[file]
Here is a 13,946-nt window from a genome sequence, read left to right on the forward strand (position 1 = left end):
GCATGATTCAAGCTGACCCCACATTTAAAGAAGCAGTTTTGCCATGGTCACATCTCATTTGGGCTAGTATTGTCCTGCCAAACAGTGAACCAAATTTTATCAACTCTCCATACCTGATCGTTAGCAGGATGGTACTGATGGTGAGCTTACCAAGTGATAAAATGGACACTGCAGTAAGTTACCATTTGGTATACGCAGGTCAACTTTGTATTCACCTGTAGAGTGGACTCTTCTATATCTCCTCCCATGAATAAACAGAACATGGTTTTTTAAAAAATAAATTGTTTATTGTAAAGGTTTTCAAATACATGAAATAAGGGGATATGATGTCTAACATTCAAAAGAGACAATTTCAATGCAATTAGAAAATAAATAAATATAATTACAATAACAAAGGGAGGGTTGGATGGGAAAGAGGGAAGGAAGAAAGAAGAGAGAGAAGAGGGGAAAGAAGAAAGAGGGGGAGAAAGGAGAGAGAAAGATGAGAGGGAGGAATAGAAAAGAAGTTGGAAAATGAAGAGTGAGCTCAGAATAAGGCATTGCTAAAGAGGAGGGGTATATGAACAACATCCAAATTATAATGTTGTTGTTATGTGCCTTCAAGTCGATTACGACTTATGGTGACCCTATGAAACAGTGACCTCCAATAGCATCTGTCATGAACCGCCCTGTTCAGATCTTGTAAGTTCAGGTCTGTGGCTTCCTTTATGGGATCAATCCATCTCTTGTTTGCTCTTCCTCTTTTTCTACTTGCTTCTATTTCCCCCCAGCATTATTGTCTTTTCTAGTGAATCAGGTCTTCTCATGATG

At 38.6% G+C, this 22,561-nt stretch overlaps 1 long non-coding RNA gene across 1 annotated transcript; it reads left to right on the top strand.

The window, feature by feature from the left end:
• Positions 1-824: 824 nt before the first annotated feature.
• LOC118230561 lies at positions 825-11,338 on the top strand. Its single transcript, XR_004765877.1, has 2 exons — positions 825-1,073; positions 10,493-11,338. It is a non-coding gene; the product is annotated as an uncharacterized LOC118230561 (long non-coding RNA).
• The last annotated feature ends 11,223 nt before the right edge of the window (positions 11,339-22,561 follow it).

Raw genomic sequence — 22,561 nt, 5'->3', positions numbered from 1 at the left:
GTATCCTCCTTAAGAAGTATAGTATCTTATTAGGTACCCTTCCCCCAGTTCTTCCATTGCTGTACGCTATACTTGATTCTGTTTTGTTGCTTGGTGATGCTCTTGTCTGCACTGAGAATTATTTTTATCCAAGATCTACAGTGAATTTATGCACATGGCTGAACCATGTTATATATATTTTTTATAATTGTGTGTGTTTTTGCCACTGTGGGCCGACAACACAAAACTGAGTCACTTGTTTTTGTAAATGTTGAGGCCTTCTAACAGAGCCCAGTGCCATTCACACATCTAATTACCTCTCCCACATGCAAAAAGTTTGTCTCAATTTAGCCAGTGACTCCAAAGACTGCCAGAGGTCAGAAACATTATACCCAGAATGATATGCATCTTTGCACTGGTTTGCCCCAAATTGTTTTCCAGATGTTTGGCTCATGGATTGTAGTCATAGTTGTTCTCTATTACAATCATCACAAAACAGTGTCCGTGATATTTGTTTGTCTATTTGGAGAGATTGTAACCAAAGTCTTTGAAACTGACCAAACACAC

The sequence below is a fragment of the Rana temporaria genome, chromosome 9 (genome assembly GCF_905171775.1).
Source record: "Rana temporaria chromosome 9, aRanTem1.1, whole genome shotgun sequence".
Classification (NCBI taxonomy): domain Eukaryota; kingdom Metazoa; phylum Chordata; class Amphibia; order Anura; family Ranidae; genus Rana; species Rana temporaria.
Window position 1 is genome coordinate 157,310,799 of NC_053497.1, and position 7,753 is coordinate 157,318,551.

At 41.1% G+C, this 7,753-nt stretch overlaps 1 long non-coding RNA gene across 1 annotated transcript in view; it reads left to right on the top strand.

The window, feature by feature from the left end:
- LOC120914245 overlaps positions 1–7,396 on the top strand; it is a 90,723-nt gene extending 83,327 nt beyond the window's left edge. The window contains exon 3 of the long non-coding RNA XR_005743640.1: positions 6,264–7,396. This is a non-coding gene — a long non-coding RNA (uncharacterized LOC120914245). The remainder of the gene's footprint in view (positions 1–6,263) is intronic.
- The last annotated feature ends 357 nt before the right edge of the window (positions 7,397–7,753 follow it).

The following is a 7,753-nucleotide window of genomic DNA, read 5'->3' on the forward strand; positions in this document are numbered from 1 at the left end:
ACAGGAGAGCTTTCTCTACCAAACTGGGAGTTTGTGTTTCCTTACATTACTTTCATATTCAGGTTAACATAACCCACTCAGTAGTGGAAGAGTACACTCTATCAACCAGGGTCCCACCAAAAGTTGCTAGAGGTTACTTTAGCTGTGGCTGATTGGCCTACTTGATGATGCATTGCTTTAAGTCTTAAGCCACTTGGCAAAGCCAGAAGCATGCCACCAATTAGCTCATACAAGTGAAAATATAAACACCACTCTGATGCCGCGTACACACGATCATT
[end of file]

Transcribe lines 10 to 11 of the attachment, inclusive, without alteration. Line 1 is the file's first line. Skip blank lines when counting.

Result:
The sequence below is a fragment of the Rana temporaria genome, chromosome 9 (genome assembly GCF_905171775.1).
Source record: "Rana temporaria chromosome 9, aRanTem1.1, whole genome shotgun sequence".